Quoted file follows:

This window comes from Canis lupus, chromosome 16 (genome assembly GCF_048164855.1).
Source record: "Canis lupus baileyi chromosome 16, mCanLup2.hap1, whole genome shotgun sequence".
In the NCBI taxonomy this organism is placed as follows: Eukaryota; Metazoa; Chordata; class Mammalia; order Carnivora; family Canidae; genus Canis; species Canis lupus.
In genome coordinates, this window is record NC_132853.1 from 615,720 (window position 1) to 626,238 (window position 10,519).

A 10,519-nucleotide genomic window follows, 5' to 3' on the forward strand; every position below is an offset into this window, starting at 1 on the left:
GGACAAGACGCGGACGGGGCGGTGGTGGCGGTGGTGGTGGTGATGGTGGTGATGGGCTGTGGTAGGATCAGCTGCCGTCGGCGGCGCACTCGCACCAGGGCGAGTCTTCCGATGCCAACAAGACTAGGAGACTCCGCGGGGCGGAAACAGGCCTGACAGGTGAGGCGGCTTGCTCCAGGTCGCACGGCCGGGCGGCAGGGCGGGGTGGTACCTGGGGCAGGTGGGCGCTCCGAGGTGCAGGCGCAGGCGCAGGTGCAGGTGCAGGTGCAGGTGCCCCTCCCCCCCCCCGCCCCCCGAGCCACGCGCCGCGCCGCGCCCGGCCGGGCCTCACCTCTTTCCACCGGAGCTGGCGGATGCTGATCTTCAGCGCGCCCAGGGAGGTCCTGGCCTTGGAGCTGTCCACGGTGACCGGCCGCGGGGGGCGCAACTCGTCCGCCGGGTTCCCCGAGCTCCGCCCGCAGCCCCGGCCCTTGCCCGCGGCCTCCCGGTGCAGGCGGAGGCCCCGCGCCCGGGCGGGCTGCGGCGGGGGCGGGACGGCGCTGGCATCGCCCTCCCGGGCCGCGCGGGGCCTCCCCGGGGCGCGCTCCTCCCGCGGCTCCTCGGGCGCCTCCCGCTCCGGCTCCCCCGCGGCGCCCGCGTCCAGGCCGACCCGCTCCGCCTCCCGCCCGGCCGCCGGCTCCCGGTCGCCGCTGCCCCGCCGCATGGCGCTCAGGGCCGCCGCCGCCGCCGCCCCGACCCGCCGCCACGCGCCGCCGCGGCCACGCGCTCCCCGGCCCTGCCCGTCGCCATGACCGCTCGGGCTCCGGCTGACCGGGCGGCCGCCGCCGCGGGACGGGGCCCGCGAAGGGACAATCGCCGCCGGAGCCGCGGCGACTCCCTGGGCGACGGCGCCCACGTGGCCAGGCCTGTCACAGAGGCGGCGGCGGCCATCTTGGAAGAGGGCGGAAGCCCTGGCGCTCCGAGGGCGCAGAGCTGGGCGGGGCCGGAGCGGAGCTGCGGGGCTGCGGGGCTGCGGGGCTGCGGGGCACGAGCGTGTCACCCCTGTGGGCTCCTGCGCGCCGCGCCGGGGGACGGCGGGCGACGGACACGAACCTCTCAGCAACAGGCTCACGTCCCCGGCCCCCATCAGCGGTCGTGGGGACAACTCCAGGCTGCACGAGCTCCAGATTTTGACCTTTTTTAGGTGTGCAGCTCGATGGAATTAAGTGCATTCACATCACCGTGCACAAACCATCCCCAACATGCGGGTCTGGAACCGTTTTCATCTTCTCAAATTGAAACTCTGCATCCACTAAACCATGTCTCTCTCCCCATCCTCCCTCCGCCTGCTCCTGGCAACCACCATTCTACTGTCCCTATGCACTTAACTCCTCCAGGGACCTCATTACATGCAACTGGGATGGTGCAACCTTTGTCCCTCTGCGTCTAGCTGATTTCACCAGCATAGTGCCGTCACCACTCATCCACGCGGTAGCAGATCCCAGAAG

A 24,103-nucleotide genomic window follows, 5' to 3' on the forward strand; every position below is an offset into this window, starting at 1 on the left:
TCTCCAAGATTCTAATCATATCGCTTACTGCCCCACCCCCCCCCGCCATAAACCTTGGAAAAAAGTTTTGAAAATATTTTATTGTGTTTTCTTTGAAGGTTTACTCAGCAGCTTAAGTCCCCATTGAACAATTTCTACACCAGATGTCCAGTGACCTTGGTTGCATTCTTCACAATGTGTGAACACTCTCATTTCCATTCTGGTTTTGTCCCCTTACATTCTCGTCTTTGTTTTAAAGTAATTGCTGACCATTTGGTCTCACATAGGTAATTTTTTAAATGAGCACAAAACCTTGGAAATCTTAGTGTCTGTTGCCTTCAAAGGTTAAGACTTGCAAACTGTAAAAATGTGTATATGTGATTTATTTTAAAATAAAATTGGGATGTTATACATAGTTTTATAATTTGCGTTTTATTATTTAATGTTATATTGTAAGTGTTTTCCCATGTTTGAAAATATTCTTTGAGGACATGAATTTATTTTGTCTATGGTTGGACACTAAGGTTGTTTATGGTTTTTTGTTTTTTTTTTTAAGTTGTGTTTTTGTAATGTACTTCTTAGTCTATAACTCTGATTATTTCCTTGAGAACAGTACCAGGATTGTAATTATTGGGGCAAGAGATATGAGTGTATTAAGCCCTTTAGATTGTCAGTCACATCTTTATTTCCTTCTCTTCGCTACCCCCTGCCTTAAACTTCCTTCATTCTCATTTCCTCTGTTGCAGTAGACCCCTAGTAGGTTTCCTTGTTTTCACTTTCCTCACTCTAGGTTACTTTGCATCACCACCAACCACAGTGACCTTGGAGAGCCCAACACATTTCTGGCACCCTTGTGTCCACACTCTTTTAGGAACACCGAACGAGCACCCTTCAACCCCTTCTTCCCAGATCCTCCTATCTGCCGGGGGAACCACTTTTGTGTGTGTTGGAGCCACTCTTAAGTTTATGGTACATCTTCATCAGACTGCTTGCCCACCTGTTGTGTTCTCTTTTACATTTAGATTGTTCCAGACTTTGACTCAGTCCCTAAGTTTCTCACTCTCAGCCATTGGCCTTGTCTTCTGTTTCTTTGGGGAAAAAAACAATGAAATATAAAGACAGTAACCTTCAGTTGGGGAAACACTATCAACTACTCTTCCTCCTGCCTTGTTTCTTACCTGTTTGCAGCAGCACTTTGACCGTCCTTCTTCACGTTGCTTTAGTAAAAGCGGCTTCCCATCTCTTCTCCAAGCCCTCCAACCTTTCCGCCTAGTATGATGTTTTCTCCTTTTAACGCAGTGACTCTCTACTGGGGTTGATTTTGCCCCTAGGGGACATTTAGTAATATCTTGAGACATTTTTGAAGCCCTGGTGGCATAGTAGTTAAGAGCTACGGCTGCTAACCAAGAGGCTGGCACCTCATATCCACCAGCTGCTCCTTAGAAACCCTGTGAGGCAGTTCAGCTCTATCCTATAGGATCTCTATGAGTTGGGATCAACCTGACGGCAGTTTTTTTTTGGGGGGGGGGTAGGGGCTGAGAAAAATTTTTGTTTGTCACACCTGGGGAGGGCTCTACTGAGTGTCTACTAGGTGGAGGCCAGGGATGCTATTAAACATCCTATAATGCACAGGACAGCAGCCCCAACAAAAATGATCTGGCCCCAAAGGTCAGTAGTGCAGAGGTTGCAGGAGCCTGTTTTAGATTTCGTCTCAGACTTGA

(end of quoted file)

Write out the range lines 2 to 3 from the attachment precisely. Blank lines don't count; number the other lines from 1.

Source record: "Canis lupus baileyi chromosome 16, mCanLup2.hap1, whole genome shotgun sequence".
In the NCBI taxonomy this organism is placed as follows: Eukaryota; Metazoa; Chordata; class Mammalia; order Carnivora; family Canidae; genus Canis; species Canis lupus.